Tuesday, June 23, 2015

629 N. Keystone, Burbank is closed -- what a difference five months can make in real estate!

If you've been reading this blog, you know about this home in Burbank at 629 N. Keystone.  Great house with lots of improvements, great neighborhood, open floor plan -- very un-Burbank.  I originally listed this for $779,000 last September. We had lots of activity, but no offers, so we took it off the market just before Halloween.

I relisted Keystone again in April.  Again at $779,000.  And immediately got three offers, all over the purchase price.  We sold it three weeks ago for $805,000.  That wasn't even our highest offer -- we received an offer for $820,000 but were afraid that it wouldn't appraise.  The $805k offer was all cash.  The point is that the housing market is certainly on fire here in the San Fernando Valley.  We went from no interest to heavy, willing-to-pay-more interest in just a few short months.

FYI, a large portion of the buyers that came through my open houses this spring were new parents from over the hill who are looking for decent housing stock and good schools for their children.

Monday, June 08, 2015

What happens if either a buyer or seller passes away during an escrow?

This is one of the strangest sales I've ever been involved in. Names and address withheld here.  Recently, I represented a buyer couple with an off-market sale in Laurel Canyon.  They wished to buy their neighbor's house. The actual seller was the neighbor's mother and the family lives in Utah.  The seller family hates Realtors (o what a surprise) and they represented themselves in the deal.  That is never easy and working with the sellers was like trying to pull a mule up a ladder.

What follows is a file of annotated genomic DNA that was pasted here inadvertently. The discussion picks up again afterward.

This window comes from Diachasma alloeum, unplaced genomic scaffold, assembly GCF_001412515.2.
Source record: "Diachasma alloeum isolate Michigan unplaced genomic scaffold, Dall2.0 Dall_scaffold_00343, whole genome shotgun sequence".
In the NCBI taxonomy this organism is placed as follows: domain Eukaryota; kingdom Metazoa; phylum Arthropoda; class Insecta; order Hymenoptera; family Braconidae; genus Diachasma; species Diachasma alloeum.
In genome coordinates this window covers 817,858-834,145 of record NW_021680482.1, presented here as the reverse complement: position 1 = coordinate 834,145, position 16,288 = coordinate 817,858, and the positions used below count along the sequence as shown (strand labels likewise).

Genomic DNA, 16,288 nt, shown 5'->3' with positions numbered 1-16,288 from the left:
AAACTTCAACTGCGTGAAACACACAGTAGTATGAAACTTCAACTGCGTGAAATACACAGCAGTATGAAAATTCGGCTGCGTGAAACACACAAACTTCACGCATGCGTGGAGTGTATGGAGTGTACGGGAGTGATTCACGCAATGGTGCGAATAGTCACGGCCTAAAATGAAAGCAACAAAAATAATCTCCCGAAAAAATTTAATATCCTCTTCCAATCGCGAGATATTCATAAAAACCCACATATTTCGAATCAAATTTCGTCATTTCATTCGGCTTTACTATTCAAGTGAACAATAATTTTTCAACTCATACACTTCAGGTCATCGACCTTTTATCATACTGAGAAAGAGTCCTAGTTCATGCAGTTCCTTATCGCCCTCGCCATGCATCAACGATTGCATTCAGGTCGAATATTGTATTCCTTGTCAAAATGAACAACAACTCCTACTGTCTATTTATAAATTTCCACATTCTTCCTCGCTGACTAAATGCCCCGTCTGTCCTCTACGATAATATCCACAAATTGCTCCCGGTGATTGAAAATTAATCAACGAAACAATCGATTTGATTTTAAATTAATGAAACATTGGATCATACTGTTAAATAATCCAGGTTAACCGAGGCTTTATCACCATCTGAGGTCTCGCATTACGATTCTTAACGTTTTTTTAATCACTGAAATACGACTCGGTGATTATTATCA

It took a long time to get the property in escrow, but the buyers really wanted to purchase it.  In the middle of the escrow, the seller passed away.  Without a will or a trust.  Which means probate court in both California and Utah to properly dispose of the seller's assets, including this house.

What happens with a property transaction when a party to the sale passes away? It stops the escrow, and often ends it.  Things didn't look good here -- I thought it would be hard to get the whole seller family to agree on anything having to do with the disposition of the assets.  That's what the probate process is for. But my buyers were determined.  They found a California probate attorney that claimed to be able to get the probate done in 60 days (it can sometimes take 6 months).  And they helped the Utah folks find an attorney in that state.  It's a much quicker process in Utah.

Anyway, surprise! The property went through probate in two months, the sale was back on, and it closed last week. Kudos to my buyers for their very hard work and perseverance.  Where there's a will, there's a way, no pun intended.